Maintenance Ketamine Therapy for Treatment-Resistant Depression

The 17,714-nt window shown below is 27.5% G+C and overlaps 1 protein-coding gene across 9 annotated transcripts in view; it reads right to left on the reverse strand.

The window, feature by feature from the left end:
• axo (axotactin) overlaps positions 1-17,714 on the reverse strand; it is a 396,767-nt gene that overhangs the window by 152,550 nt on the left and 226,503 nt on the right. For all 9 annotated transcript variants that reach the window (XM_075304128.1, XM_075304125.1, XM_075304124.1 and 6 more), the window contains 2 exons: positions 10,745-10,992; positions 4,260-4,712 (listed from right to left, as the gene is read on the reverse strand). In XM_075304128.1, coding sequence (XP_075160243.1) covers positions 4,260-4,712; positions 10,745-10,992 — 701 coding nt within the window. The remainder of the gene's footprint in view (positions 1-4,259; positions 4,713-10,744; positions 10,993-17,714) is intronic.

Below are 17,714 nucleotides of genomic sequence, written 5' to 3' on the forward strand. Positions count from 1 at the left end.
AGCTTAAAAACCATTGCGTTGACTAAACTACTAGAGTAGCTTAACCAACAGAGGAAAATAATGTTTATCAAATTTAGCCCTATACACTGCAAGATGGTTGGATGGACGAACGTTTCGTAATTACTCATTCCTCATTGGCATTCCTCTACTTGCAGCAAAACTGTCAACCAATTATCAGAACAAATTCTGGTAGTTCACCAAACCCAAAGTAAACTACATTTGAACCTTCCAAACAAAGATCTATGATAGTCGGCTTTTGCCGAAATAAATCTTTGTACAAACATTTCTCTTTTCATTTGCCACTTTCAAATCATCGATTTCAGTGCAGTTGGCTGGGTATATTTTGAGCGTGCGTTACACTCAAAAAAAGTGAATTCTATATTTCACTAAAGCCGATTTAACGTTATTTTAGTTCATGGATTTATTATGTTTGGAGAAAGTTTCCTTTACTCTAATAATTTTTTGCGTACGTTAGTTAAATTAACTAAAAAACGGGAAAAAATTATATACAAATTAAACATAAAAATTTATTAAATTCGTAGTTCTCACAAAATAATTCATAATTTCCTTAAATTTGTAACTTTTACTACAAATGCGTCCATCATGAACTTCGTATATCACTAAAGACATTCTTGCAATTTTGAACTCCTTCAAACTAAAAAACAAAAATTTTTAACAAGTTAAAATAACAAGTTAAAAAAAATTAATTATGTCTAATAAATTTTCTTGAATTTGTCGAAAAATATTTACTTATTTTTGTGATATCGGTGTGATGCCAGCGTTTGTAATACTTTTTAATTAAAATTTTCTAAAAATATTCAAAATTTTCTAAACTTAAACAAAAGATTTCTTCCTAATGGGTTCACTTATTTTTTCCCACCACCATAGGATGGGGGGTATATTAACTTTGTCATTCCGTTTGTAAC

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BackgroundPrevious studies have demonstrated ketamine to have a rapid antidepressant effect in some patients with treatment-resistant depression (TRD), but the effect is unfortunately not sustained in the long term. In this study, we report on the clinical use of ongoing maintenance ketamine infusions in a group of patients with TRD, beyond an acute course of 6 to 8 ketamine infusions.MethodsThis retrospective case series reports on 11 patients with TRD who received maintenance ketamine infusions, defined as treatments beyond an initial series of up to 8 infusions. Charts were reviewed to collect data on response to treatment and side effects.ResultsAll 11 patients in this case series were noted to have a reduction in their Beck Depression Inventory II (BDI-II) score after an acute course of treatment and a lower median BDI-II during their maintenance treatments than their baseline BDI-II. At the study end point, 4 patients were continuing maintenance ketamine and 1 patient had transitioned to maintenance intranasal ketamine. Four patients discontinued ketamine due to loss of effect and 1 due to side effects, and the reason for discontinuation was not noted for the remaining 2 patients. No major adverse events were noted in these patients receiving maintenance treatments, and it was well tolerated overall.ConclusionsMaintenance ketamine treatments may be an effective way of maintaining treatment response in some ketamine responders. Future research is required to determine optimal length of treatment in those who respond to ketamine and to track adverse effects over a longer time.

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